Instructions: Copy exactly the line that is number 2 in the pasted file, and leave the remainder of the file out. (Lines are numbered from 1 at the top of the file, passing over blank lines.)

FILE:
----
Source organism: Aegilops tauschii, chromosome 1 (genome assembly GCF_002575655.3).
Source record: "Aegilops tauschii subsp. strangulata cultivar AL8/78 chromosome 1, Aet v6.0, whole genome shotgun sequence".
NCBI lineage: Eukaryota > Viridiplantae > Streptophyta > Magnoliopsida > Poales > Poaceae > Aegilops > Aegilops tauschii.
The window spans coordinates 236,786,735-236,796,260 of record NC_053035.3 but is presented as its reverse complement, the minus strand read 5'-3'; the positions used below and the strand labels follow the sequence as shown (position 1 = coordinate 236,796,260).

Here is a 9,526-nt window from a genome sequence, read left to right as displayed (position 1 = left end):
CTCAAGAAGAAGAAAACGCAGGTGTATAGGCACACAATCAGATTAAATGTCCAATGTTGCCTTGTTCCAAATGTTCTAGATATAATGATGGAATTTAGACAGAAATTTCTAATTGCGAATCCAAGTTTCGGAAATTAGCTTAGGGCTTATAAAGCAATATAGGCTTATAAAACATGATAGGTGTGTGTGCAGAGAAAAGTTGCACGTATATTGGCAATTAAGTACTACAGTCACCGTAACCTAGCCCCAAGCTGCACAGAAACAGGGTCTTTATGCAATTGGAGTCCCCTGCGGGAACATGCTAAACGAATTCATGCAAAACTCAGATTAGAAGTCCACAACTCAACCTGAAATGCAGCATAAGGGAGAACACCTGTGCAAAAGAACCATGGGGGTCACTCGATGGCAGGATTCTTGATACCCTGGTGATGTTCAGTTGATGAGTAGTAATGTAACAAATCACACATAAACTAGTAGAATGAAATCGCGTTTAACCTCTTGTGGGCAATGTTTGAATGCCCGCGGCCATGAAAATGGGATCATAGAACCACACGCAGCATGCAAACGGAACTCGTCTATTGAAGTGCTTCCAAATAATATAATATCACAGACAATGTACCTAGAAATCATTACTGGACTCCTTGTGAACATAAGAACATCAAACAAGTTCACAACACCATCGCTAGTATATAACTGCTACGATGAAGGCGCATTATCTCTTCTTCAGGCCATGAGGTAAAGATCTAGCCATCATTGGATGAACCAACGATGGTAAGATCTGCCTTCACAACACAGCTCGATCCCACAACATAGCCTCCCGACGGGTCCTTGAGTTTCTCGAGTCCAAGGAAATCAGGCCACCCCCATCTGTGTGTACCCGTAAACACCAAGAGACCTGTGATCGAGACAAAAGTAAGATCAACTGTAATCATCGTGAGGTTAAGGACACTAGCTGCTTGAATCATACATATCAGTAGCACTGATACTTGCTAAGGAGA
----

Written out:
Source record: "Aegilops tauschii subsp. strangulata cultivar AL8/78 chromosome 1, Aet v6.0, whole genome shotgun sequence".